The study was designed so that doses were to be increased every three or four patients, but only if the FDA received assurances from researchers that those volunteers had done well.
Soon after Gelsinger's death, Wilson told The Post that no volunteers had suffered serious side effects except Gelsinger. Later, he acknowledged a single case of serious liver damage at a dose level two steps lower than the one Gelsinger got, but he did not mention the second incident that the FDA says it has documented at that same level.
Wilson also repeatedly said that at the next higher dose level--the one just below the one that Gelsinger got--none of the three volunteers had serious liver reactions. Tish Simon of Union, N.J., said in an interview yesterday that she was one of those three. She said a blood test two weeks after her infusion showed liver enzyme levels about five times the norm--a level that, according to the study protocol, demands at least FDA notification and possibly a halt to the study. Simon is apparently not among the two cases cited by the FDA.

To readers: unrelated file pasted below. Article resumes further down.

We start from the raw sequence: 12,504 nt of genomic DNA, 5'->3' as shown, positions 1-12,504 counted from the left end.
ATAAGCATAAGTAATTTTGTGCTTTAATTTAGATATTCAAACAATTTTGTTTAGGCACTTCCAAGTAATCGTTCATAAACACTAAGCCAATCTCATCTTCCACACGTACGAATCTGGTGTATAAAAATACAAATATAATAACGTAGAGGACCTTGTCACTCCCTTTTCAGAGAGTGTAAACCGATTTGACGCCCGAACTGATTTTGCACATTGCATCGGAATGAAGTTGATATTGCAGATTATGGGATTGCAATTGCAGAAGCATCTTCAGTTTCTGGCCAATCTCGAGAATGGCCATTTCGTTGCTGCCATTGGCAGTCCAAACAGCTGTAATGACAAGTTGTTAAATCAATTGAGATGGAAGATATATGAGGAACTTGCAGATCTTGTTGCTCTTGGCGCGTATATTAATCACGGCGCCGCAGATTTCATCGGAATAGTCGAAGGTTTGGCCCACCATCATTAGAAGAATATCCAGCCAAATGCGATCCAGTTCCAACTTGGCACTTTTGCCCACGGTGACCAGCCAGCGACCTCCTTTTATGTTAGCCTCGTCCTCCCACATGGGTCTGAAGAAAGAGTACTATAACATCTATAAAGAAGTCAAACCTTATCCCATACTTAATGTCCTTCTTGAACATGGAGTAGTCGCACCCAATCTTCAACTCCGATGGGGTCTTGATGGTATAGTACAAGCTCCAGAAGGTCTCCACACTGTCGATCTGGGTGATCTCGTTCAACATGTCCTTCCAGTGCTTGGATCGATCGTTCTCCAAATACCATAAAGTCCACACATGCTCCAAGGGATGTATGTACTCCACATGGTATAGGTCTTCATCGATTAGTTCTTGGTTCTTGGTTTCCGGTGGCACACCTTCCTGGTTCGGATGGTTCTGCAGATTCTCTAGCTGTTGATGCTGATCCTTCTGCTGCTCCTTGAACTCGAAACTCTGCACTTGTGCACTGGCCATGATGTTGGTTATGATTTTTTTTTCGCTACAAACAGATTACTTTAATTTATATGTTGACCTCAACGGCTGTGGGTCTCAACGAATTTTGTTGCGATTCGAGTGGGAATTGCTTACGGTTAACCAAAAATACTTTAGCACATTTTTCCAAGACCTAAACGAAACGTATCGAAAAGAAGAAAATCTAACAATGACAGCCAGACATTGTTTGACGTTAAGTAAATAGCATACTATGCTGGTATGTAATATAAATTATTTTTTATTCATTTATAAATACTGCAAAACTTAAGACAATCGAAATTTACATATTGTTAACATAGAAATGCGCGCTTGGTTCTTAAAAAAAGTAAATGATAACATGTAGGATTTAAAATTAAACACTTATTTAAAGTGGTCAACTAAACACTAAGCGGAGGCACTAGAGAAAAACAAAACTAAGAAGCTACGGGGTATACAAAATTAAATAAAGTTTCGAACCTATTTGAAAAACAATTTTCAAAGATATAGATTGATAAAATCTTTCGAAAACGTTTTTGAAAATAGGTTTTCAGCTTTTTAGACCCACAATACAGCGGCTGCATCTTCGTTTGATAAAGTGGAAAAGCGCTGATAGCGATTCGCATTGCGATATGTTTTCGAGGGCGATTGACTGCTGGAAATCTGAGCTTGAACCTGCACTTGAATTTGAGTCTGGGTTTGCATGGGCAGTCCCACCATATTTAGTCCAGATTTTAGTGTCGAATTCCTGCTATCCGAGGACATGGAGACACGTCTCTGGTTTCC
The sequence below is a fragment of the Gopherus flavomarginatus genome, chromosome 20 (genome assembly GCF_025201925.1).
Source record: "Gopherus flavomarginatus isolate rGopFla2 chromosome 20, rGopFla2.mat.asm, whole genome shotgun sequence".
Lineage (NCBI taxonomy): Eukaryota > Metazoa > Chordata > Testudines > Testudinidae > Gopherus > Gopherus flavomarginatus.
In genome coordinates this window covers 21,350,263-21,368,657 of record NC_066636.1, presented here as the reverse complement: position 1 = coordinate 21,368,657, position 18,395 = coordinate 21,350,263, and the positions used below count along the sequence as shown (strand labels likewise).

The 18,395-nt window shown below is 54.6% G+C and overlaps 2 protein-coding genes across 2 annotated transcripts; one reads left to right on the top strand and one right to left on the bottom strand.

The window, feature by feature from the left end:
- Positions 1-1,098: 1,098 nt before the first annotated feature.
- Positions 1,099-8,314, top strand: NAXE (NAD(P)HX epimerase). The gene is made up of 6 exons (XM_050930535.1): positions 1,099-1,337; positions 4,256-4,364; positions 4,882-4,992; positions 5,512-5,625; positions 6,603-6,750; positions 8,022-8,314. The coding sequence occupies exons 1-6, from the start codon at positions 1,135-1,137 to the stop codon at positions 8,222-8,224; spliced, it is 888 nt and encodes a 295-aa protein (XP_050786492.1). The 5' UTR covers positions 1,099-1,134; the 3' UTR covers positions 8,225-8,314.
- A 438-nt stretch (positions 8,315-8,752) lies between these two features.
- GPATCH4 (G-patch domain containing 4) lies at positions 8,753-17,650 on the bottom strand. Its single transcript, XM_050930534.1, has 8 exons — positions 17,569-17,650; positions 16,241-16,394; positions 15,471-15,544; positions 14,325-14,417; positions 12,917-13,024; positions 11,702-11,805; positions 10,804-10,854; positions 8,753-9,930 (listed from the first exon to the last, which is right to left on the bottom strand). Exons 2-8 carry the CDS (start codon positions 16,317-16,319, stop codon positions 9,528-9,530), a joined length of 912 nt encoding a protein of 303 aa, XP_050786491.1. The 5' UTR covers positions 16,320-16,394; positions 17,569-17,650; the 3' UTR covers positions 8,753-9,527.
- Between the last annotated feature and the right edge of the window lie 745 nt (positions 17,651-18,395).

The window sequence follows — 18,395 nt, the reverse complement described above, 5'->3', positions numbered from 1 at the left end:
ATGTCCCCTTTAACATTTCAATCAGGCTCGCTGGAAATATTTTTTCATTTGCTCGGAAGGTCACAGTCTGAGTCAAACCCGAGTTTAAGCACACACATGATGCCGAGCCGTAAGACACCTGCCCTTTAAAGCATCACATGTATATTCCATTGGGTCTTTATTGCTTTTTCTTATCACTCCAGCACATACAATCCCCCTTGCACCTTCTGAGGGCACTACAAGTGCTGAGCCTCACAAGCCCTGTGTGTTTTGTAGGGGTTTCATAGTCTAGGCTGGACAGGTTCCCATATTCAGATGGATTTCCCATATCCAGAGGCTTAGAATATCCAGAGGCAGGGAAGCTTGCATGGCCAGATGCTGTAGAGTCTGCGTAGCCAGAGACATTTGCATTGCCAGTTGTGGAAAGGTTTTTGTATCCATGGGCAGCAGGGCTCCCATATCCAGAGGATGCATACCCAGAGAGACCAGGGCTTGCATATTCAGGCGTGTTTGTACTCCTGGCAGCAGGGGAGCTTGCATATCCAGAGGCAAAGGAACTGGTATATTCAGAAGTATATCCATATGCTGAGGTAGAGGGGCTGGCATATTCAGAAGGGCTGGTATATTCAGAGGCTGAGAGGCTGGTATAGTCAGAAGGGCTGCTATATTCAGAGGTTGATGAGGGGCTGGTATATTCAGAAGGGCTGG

She was called back four days later to Penn for repeat tests, which indicated the levels had dropped, she said.
The Penn team said yesterday it had provided the FDA with "comprehensive" data on patient toxicity.
Separately, Zoon said she was concerned that the informed consent form approved by the National Institutes of Health and FDA had noted that monkeys receiving a similar treatment had died, but the form that patients ultimately read and signed made no mention of those deaths--a discrepancy she said "we are very concerned about."
Zoon said the FDA does not have ultimate authority to approve the wording of consent forms; that responsibility belongs to review boards run by the institutions where the research is being done. Officials from Penn's review board did not respond to inquiries from The Post yesterday. A government investigation last year concluded that such boards are overworked and underfunded and are failing to adequately protect volunteers in medical experiments.